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Do you mean to imply that everyone needs to be in therapy?

Not exactly. The important message is that physical health is not separate from mental health. It’s becoming more and more evident that physical, behavioral, and environmental factors of health are inextricably linked. Psychologists work together with medical doctors to help patients optimize their health. Essentially, psychologists are behavioral health interventionists. We have the ability to listen to and understand information, discuss the treatment of problems with clients, and help them adopt health-promoting behaviors as well as disease prevention and management strategies.

What are some examples of health-promoting behaviors?

Regular aerobic exercise, eating a balanced diet, minimizing sugar intake, not smoking, drinking alcohol in moderation, regular sleep, annual physical examinations, hand washing, and seat belt use are all considered healthpromoting behaviors.

Eat right. Exercise. The usual advice, huh?

Yes, but here’s the difference. Take adherence to a healthy diet and regular aerobic exercise. Doctors have been telling people for years to eat healthy and exercise. Unfortunately, most people haven’t been taught how to engage in these health-promoting behaviors. How to set goals, how to boost their confidence, how to motivate themselves to go to the gym even when they don’t want to, how to curb emotional eating, how to adopt a more positive attitude, how to problem solve, how to get back on track when they experience a setback, etc. The good news is that these skills can be learned.

I understand that you teach these skills to individuals of all ages and groups. What can one expect when they come to your office for the first time?

When you first come to my office, I will ask you to fill out several self-report forms that assess a range of problems and symptoms. In addition, I will ask you questions that are designed to evoke change (e.g. What makes you think that you need to do something about your ______?). The purpose of this evaluation is to collect as much information about you as possible, so I can learn quickly what you would like to address. Together, we will develop a plan of action. Treatment can be relatively short-term or as long as you find it helpful. It is focused on how you are thinking, behaving, and communicating today.

Your treatment focuses more on the present and less on early childhood experiences?

In short, yes. When it comes to accomplishing your current goals, it isn’t always necessary to engage in lengthy discussion of how your parents, siblings, and peers treated you. By way of learning and practicing new skills, exploring personal strengths that can help you to succeed, and identifying people in your life who can offer support, it is easier for you to create change. Rather than get bogged down in the “why” the focus is more on what is important to you in your life right now.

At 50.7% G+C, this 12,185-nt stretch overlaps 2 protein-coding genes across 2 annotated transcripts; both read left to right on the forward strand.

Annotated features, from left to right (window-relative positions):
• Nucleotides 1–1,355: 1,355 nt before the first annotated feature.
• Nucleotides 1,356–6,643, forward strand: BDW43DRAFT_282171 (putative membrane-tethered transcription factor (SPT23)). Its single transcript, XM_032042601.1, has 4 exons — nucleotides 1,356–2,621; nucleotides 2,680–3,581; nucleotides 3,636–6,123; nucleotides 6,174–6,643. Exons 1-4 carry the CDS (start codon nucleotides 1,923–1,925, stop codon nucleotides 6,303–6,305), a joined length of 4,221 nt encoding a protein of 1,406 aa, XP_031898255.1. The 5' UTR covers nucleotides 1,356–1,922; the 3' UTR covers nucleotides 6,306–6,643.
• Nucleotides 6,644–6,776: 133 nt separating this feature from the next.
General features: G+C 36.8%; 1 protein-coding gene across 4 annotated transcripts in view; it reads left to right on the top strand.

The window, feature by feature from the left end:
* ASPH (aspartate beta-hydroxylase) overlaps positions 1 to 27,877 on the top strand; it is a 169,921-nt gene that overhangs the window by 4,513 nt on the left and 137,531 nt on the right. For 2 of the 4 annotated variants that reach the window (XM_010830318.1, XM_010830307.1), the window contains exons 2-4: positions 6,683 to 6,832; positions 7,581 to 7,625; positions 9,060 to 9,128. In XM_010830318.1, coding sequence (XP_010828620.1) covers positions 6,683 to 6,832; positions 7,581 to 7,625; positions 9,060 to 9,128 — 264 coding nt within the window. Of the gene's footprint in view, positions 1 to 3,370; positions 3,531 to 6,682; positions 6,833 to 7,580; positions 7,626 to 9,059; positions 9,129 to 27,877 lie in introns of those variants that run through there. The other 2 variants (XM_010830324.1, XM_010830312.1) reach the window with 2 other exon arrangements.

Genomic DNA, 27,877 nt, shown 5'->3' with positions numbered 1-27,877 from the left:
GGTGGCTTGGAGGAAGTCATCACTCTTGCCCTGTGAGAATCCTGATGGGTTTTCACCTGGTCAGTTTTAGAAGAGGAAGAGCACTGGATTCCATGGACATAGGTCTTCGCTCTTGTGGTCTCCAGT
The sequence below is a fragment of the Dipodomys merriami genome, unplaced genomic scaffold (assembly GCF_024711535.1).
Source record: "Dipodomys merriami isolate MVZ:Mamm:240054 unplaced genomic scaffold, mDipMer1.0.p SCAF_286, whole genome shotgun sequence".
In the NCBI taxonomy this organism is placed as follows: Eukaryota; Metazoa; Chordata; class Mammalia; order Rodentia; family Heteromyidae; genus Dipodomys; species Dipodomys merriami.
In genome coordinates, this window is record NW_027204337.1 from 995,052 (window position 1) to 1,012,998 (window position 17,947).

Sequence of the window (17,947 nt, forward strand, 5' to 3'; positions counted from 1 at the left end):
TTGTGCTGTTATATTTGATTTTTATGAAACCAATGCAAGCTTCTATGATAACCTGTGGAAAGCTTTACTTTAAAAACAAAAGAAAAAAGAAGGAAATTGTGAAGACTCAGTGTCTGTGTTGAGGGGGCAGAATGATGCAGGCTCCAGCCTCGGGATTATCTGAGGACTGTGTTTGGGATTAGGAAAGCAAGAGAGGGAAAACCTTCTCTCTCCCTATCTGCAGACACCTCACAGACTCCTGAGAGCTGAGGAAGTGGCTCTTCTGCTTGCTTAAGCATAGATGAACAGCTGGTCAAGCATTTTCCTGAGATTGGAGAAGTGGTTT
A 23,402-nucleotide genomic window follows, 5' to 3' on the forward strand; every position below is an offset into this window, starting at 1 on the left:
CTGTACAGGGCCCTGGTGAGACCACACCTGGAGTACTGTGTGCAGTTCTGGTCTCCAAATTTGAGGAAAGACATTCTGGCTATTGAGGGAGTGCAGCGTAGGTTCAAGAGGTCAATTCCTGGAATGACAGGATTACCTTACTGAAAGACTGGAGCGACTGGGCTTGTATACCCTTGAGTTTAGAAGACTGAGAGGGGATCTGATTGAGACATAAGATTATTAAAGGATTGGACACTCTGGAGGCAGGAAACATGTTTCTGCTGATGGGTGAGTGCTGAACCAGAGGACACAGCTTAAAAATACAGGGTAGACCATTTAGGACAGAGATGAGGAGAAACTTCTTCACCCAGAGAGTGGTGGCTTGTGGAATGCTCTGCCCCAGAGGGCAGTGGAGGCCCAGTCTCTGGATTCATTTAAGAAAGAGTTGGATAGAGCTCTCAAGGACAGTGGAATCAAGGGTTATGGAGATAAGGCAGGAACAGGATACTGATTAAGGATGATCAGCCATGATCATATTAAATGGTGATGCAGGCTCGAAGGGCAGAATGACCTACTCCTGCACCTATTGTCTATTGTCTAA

What’s the best way to go about developing goals?

For starters, goals need to be specific, measurable, action-oriented, realistic, and timely. “I will walk around outside during lunch for 20 minutes while making phone calls” is a much more attainable goal than, “I will walk more.” It is also important to address any barriers that might get in the way of achieving a goal. This is something that I do with my clients–we troubleshoot. And they know that I will ask how things went in our next session, which fosters accountability. A key takeaway is that when we attain a goal we increase our selfefficacy.

What is self-efficacy?

It is the confidence we have in our own ability to perform a specified behavior. Success has the power to raise self-efficacy. Have you heard the phrase, success begets success?

What’s a practical example?

Consider replacing that orange juice with sparkling water. The significance of this behavioral change for an individual who wants to lose weight goes beyond the 90 calories he/ she spared for opting for water. This behavioral change promotes health self-efficacy, and in turn, increases the chance that he will continue to engage in health-promoting behaviors. Overtime, these small changes add up. Just like with kids, it is important for adults to reward or compliment themselves for positive behavior change. When we experience positive reinforcement we are more likely to feel confident in our ability to make additional positive changes. The more confidence you have to make a change, the more successful you will be.

Any suggestions about ways to strengthen our confidence?

Ask yourself, on a scale of 0 to 10, how confident you are that you will be able to change a behavior that you wish to change? If your answer is above 0, ask yourself, what makes this a ___, and not a zero? What would it take to make that number 2 or 3 points higher? Recall things you did successfully in the past. Remember how you did those things. What did you do to make them happen? Think about how you can use successful techniques from the past to accomplish what you want to do now!

Dr. Kolzet is a licensed psychologist and educational consultant specializing in wellness. Her office is located on the Upper East Side of Manhattan. In her clinical practice, Dr. Kolzet works with adults and children individually and in a group setting.

For more information:

doctorkolzet.com

(646) 481-5619

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